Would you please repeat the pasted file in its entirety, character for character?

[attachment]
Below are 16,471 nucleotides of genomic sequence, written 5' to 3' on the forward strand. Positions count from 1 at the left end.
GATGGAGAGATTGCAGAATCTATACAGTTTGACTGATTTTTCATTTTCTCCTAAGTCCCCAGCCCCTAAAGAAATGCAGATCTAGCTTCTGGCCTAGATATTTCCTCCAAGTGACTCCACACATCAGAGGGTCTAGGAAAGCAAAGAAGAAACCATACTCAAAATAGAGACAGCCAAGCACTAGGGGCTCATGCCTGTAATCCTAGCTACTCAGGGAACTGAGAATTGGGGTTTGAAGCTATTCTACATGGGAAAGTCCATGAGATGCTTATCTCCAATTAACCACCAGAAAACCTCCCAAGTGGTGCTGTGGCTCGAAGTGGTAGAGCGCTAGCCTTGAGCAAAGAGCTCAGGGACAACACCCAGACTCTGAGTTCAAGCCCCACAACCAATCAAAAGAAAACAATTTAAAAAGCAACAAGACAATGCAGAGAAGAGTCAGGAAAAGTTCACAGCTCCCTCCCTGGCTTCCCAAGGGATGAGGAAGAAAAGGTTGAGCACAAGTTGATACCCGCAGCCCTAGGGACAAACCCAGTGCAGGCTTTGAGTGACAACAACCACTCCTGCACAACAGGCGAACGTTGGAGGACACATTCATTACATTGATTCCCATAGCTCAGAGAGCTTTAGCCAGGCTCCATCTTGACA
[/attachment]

Below are 16,471 nucleotides of genomic sequence, written 5' to 3' on the forward strand. Positions count from 1 at the left end.
GATGGAGAGATTGCAGAATCTATACAGTTTGACTGATTTTTCATTTTCTCCTAAGTCCCCAGCCCCTAAAGAAATGCAGATCTAGCTTCTGGCCTAGATATTTCCTCCAAGTGACTCCACACATCAGAGGGTCTAGGAAAGCAAAGAAGAAACCATACTCAAAATAGAGACAGCCAAGCACTAGGGGCTCATGCCTGTAATCCTAGCTACTCAGGGAACTGAGAATTGGGGTTTGAAGCTATTCTACATGGGAAAGTCCATGAGATGCTTATCTCCAATTAACCACCAGAAAACCTCCCAAGTGGTGCTGTGGCTCGAAGTGGTAGAGCGCTAGCCTTGAGCAAAGAGCTCAGGGACAACACCCAGACTCTGAGTTCAAGCCCCACAACCAATCAAAAGAAAACAATTTAAAAAGCAACAAGACAATGCAGAGAAGAGTCAGGAAAAGTTCACAGCTCCCTCCCTGGCTTCCCAAGGGATGAGGAAGAAAAGGTTGAGCACAAGTTGATACCCGCAGCCCTAGGGACAAACCCAGTGCAGGCTTTGAGTGACAACAACCACTCCTGCACAACAGGCGAACGTTGGAGGACACATTCATTACATTGATTCCCATAGCTCAGAGAGCTTTAGCCAGGCTCCATCTTGACA